Kavanaugh fight casts long shadow over Jackson hearing
A vitriolic fight over then-Supreme Court nominee Brett Kavanaugh is looming over the first day of nominee Ketanji Brown Jackson’s confirmation hearing.
Several senators on Monday brought up the 2018 Supreme Court battle, when Kavanaugh’s relatively low-key nomination was upended by sexual assault allegations that came out after the Judiciary Commitee had held its hearing with Kavanaugh.
Kavanaugh denied the allegations and was ultimately confirmed, but the fight over his nomination has hung over the Senate. Protesters at the time of the Kavanaugh fight confronted senators around the Capitol complex, and police officers escorted rank-and-file senators, who normally walk around the Capitol alone or with a staffer, to and from votes.
Sen. Chuck Grassley (Iowa), the top Republican on the committee, became the first GOP senator to mention Kavanaugh, contrasting the low-drama start to the hearing to the 2018 hearing. Kavanaugh’s hearing first hearing was routinely interrupted by protesters.
“We won’t try to turn this into a spectacle based on alleged process fouls. On that front, we’re off to a good start,” Grassley said.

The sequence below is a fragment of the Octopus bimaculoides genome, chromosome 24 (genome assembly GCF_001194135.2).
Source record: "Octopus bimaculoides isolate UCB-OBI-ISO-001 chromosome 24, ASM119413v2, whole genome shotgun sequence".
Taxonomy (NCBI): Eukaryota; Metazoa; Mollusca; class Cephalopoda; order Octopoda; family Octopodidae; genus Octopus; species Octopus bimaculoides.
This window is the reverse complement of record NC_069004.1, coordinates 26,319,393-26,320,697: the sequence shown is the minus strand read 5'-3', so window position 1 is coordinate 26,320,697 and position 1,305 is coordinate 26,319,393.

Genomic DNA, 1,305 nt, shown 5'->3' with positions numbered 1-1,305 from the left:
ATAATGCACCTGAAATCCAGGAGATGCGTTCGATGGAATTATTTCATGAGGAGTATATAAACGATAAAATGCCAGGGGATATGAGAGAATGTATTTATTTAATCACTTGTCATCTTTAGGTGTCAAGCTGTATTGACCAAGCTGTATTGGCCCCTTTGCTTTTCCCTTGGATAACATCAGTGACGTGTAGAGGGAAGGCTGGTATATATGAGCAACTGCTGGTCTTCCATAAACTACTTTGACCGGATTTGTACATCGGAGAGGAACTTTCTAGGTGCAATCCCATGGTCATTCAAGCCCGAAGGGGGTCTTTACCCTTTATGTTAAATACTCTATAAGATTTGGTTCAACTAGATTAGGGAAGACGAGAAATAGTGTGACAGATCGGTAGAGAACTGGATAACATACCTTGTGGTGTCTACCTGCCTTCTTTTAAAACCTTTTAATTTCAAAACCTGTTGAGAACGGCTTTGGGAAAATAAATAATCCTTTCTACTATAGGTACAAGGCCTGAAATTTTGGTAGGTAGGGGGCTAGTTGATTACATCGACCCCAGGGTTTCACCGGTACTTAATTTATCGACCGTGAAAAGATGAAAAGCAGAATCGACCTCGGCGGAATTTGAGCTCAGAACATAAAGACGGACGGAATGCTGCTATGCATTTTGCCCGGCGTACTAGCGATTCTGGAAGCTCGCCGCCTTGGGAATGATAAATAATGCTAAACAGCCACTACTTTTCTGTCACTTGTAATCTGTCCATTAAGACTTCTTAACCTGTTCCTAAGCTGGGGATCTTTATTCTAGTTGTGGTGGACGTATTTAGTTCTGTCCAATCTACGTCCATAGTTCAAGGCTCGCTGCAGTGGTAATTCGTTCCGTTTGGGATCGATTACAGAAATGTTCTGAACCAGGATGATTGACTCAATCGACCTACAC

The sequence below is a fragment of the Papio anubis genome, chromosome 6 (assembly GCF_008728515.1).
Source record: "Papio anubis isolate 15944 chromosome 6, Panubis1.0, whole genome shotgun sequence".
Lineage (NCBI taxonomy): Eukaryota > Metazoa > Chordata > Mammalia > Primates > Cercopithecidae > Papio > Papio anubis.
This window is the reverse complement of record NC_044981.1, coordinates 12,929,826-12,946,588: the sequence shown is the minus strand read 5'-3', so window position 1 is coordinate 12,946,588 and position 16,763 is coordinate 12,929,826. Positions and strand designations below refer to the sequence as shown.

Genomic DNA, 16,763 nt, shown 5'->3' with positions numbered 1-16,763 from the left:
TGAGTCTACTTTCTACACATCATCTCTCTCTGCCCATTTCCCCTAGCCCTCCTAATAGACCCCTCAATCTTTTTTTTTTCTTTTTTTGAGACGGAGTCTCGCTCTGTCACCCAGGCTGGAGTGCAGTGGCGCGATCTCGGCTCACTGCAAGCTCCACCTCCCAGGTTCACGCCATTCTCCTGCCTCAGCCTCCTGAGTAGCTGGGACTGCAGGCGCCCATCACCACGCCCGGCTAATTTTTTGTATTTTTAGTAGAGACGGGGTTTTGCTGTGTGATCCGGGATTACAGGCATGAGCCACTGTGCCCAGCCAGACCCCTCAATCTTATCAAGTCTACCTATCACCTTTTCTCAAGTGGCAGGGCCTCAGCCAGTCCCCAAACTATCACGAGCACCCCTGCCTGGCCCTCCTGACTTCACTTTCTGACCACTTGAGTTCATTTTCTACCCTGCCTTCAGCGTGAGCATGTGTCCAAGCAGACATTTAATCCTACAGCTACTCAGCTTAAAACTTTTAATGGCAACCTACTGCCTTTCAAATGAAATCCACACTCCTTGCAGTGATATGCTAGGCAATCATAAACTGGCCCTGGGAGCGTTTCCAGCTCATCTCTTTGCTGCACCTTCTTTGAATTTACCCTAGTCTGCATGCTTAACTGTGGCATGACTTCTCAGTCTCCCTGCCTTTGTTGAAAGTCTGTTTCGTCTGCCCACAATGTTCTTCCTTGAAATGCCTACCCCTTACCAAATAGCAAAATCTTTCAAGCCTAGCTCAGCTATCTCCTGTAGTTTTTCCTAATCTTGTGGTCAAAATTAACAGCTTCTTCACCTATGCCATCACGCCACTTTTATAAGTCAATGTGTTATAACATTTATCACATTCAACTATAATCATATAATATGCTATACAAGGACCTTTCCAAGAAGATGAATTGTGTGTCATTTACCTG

But he was hardly the last GOP senator to mention the Kavanaugh hearings.
Sen. Lindsey Graham (S.C.), the next GOP senator to speak, contrasted how Republicans would treat Jackson with the tensions over Kavanaugh.
“Democratic senators are not going to have their windows busted by groups. It means that no Republican senator is going to unleash on you an attack about your character when the hearing is almost over,” Graham said.
Sen. Ted Cruz (R-Texas) told Jackson that her hearing will have none of the “disgraceful behavior” of the previous fights.
“No one is going to ask you, with mock severity, ‘do you like beer?'” Cruz said.
Kavanaugh said during his opening statement during a one-day hearing where he responded to questions about the sexual assault allegations that “I liked beer. I still like beer.”
Former Sen. Doug Jones (D-Ala.), who has been helping shepherd Jackson’s nomination through the Senate, said he wasn’t surprised by the mentions of Kavanaugh noting that the 2018 hearing was still a “very touchy issue.”
“What we saw today was yes talking about this, but what we say was a very respectful hearing,” Jones said.
Sen. Dick Durbin (D-Ill.), the Judiciary Committee chairman, asked why Democrats didn’t respond to the Kavanaugh references said that the hearing “isn’t a history class.”
“We all learn from life experiences. …I don’t want to relive that history. I think we’re pushing forward, ” he said.
Updated 9:30 p.m.